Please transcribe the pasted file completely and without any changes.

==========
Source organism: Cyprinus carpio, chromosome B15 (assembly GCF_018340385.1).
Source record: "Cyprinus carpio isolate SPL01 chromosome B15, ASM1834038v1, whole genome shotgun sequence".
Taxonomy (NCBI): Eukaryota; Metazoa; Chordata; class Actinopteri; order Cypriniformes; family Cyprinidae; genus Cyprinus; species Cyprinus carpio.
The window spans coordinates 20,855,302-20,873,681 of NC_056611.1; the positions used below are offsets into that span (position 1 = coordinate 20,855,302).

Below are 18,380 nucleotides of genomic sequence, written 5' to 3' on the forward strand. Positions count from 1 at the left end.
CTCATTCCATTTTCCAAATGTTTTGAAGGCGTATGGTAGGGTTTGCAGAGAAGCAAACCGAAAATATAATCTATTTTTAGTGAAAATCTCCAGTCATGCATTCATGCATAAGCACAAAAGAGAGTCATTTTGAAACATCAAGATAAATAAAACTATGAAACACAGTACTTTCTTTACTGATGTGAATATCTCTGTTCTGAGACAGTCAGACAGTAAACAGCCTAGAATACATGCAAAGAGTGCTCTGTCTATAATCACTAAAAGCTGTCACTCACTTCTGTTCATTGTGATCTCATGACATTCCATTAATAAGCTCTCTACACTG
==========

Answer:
Source organism: Cyprinus carpio, chromosome B15 (assembly GCF_018340385.1).
Source record: "Cyprinus carpio isolate SPL01 chromosome B15, ASM1834038v1, whole genome shotgun sequence".
Taxonomy (NCBI): Eukaryota; Metazoa; Chordata; class Actinopteri; order Cypriniformes; family Cyprinidae; genus Cyprinus; species Cyprinus carpio.
The window spans coordinates 20,855,302-20,873,681 of NC_056611.1; the positions used below are offsets into that span (position 1 = coordinate 20,855,302).

Below are 18,380 nucleotides of genomic sequence, written 5' to 3' on the forward strand. Positions count from 1 at the left end.
CTCATTCCATTTTCCAAATGTTTTGAAGGCGTATGGTAGGGTTTGCAGAGAAGCAAACCGAAAATATAATCTATTTTTAGTGAAAATCTCCAGTCATGCATTCATGCATAAGCACAAAAGAGAGTCATTTTGAAACATCAAGATAAATAAAACTATGAAACACAGTACTTTCTTTACTGATGTGAATATCTCTGTTCTGAGACAGTCAGACAGTAAACAGCCTAGAATACATGCAAAGAGTGCTCTGTCTATAATCACTAAAAGCTGTCACTCACTTCTGTTCATTGTGATCTCATGACATTCCATTAATAAGCTCTCTACACTG